Figure 3. GOES visible satellite image of Hurricane Hugo taken on September 18, 1989. Note the lack of cloud cover on the hurricane's southwest side, indicating that strong upper-level winds from the southwest were likely creating wind shear, weakening the storm. Image credit: Google Earth rendition of the NOAA HURSAT data base.

As Hugo departed St. Croix, strong upper-level winds from the southwest created wind shear that weakened the storm to a Category 3 hurricane with 130 mph winds. The upper level winds also caused Hugo to accelerate to 15 mph and turn more northwest. The eye passed over Puerto Rico's Vieques Island at 8am and over Fajardo on the extreme northeastern tip of Puerto Rico at 9am. On Culebra Island, an island twelve miles east of Fajardo, a gust to 170 mph was recorded by the ship Night Cap in the main harbor. The south-facing harbor received sustained southerly winds in excess of 120 mph for several hours as Hugo roared by to the south. The resulting wave "set-up" created a storm surge in excess of 13 feet in the supposedly hurricane-proof harbor. A large portion of the Caribbean's charter boat fleet, some 200 boats, was sheltering in Culebra's harbor, and 136 of these boats were badly damaged or sunk. Over 80% of the wooden structures on both Culebra and Vieques were destroyed.


Figure 4. Damage on St. Croix (two top photos), Culebra Island (bottom right), and Puerto Rico's Roosevelt Roads Navy Base (bottom left), after Hurricane Hugo. Image credit: NOAA Photo Library.

Along the northeastern coast of Puerto Rico, waves up to ten feet high riding on top of a 3 - 4 foot storm surge caused severe coastal flooding of low-lying areas. Hugo's winds tore into Puerto Rico's El Yunque rainforest, downing thousands of trees. The agricultural sector was devastated, with nearly all of the island's banana and coffee crops wiped out. Twelve deaths in Puerto Rico were attributed to Hugo, six of which occurred in the southern city of Guayama where some residents were electrocuted by downed power lines. Nearly 28,000 people were left homeless by the storm, and damage to the island exceeded $1 billion.

Storm chaser Michael Laca was at Luquillo Beach on the northeast shore of Puerto Rico, and has posted a remarkable 28-minute video on YouTube of Hurricane Hugo footage.

Jeff Masters

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well, I tried to be funny by posting a picture of Shaq wearing swim goggles, and I claimed he was testing the SST's, and I got a ban instead :PP
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341. JRRP
Member Since: August 16, 2007 Posts: 0 Comments: 5799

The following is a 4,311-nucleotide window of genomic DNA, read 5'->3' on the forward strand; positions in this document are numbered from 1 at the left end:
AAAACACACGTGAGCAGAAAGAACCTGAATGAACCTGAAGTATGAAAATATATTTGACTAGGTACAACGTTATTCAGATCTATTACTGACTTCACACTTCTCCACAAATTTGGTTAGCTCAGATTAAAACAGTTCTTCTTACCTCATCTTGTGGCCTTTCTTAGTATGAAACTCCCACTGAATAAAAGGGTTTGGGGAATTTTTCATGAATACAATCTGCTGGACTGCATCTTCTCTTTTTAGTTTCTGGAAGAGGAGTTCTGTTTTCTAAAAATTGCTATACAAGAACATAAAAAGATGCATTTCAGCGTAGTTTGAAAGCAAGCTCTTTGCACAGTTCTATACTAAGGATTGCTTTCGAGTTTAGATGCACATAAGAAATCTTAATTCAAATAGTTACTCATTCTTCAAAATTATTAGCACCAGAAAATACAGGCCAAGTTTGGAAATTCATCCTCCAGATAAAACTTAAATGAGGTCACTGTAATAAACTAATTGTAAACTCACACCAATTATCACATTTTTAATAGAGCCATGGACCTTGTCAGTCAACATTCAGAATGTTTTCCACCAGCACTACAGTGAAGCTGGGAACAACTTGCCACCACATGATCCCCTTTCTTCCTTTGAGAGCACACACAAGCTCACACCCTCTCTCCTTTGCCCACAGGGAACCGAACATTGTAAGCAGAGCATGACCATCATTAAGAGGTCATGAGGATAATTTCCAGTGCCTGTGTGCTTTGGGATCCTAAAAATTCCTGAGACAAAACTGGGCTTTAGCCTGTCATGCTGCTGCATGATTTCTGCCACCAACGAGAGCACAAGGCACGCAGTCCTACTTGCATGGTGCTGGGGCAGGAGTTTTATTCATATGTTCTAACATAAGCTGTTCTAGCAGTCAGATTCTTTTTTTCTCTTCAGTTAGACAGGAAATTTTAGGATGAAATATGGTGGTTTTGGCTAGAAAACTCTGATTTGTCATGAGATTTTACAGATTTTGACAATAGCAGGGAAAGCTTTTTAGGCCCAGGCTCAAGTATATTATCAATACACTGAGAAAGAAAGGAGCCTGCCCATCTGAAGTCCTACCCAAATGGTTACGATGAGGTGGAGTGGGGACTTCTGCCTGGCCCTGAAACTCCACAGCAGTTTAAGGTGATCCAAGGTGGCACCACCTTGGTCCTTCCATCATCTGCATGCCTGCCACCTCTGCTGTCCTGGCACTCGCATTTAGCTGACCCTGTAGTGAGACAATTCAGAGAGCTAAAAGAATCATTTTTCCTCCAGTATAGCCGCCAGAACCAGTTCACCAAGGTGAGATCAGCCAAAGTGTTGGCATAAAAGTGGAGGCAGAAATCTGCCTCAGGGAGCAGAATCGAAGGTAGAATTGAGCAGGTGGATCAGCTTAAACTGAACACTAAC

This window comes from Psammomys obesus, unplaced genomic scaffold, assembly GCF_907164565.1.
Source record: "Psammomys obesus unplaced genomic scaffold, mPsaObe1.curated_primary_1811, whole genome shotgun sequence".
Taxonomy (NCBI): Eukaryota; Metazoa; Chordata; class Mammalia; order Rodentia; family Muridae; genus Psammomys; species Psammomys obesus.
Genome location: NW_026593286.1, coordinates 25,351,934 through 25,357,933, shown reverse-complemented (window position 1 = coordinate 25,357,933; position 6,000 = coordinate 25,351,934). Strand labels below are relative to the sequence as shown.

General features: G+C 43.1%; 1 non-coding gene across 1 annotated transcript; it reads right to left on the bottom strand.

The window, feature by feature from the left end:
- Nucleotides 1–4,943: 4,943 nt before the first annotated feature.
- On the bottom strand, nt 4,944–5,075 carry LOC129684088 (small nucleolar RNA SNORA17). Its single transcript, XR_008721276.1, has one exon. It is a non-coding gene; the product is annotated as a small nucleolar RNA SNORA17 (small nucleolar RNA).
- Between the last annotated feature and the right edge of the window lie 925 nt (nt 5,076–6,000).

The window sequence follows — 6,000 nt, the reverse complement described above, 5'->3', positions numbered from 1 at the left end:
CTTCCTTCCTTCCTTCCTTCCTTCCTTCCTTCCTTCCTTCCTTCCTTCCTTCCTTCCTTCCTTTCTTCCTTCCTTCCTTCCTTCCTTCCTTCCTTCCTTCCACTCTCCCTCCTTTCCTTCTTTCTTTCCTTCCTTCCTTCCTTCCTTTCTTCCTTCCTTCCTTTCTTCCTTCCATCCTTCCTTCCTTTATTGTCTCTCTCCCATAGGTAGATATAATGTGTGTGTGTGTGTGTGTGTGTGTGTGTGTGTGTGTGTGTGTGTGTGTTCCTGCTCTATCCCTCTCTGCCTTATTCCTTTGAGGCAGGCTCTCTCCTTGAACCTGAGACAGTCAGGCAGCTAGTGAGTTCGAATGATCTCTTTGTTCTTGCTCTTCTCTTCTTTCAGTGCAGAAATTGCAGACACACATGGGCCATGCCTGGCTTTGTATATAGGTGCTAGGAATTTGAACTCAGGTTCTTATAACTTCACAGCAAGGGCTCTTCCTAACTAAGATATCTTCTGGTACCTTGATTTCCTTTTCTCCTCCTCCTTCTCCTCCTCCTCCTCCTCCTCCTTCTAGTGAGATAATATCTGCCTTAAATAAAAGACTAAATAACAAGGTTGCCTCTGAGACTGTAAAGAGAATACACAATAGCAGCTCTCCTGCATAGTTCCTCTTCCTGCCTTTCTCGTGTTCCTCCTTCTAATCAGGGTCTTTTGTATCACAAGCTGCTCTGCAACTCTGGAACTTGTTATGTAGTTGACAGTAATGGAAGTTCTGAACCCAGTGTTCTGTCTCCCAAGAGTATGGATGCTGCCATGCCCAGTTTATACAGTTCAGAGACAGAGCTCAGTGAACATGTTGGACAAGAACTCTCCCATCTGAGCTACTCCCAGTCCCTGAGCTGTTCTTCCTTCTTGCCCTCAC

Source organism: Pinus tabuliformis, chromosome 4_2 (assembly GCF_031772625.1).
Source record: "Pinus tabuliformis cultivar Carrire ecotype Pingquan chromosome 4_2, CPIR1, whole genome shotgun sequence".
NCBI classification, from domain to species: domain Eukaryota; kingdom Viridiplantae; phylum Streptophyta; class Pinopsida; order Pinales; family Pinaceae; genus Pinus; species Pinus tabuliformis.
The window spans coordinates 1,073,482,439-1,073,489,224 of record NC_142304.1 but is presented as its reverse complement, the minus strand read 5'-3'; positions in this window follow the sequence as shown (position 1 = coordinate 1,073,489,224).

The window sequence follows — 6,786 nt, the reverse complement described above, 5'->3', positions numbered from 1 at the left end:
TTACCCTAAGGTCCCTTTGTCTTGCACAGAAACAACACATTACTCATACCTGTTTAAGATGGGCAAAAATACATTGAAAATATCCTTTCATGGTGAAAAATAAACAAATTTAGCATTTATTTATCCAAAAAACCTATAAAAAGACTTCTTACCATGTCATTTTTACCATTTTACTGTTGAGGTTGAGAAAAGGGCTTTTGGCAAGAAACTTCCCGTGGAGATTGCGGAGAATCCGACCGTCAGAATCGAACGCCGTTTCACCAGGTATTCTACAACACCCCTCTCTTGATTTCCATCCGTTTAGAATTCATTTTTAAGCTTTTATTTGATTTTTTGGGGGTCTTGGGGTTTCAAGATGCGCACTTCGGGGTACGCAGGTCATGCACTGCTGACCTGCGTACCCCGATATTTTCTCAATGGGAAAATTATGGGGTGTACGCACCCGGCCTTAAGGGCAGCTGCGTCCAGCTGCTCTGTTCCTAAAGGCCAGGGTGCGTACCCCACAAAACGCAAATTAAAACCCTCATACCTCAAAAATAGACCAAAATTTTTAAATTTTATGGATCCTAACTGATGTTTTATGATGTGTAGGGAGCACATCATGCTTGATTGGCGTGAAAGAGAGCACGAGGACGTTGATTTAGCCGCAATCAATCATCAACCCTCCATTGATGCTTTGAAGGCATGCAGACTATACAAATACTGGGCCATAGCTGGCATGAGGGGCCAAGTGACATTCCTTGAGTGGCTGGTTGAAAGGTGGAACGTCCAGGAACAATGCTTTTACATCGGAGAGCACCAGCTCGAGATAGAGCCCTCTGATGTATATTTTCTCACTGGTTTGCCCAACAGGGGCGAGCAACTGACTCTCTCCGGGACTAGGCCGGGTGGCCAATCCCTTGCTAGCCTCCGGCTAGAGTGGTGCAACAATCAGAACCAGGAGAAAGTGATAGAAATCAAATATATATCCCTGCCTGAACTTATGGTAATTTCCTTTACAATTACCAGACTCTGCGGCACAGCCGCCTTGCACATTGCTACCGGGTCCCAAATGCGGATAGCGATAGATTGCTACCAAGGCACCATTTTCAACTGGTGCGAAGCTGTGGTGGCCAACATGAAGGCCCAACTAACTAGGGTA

Quoting TampaSpin:


Floodman a surprise to many will be coming with FRED. That high is building in fast to the NW of FRED! Watch as you know what will happen.


Given the current scenario? The ridge builds back in at the rate forecast and Fred pulls it together just in time to make the coast as a strong TD or weak to moderate TS (depends on whether or not he pasuses a little before making the track change to the WSW due to the building ridge...he'll need luck and enough moisture to pull it off...I don't disagree with you, TS but the deck needs to be just right to draw the cards he needs (to use a different metaphor)
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338. 789
Quoting ElConando:
Now it looks like Fred is giving us the finger :P.
roflmao
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Quoting Floodman:


It's very difficult to remove bad mojo, once it's on one...that's why I use new BuzzKill with carbon tetrachloride!

Sorry guys, looking to lighten the mood a bit...LOL
I for one do enjoy your humor...Everyone else, remember, be calm, stay alert and be prepared!
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well...if Glenn Beck says it...and Rush confirms it...it must be more true than the gospel...
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Quoting TampaSpin:


Floodman a surprise to many will be coming with FRED. That high is building in fast to the NW of FRED! Watch as you know what will happen.


What about dry air?
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Quoting BurnedAfterPosting:


Bill Gates lol
I saw some of your earlier posts. This El Nino is weak compared to the others I have seen. Whether or not it strengthens who knows(I myself Doubt it).As far as Fred goes it may get to T.S. status, but it would have to stall over the Bahama,s to reach hurricane force. And that is only if the shear holds off long enough. I believe Patrap mention this already. Hell would have froze over but global warming melted all the ice? VERY FUNNY!
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Shear appears to be starting to relax to Fred's West as you can see storms building on the WEst side.....JUST MY OPINON!
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332. Relix
So, StormW, do you agree 98L should go north of the islands? Thanks for any response =D
Member Since: August 3, 2006 Posts: 0 Comments: 2722
Quoting TampaSpin:


Floodman a surprise to many will be coming with FRED. That high is building in fast to the NW of FRED! Watch as you know what will happen.


LOL you sound like a more trustworthy version of stormtop, no offense :).
Member Since: September 6, 2009 Posts: 2 Comments: 3719
Very loosely related question:

Why is it that the West Pacific typhoon discussions are very different than the ones issued for the East Pacific / North Atlantic? (Aside from the fact that they're issued by a different agency)

They seem to talk much more about outflow: poleward, equator-ward, radial, etc ... as opposed shear, dry air, SSTs, etc.

Are the ocean basis that much different in terms of cyclone formation, intensification, movement? Or do they apply different reasoning to forecast the same behavior?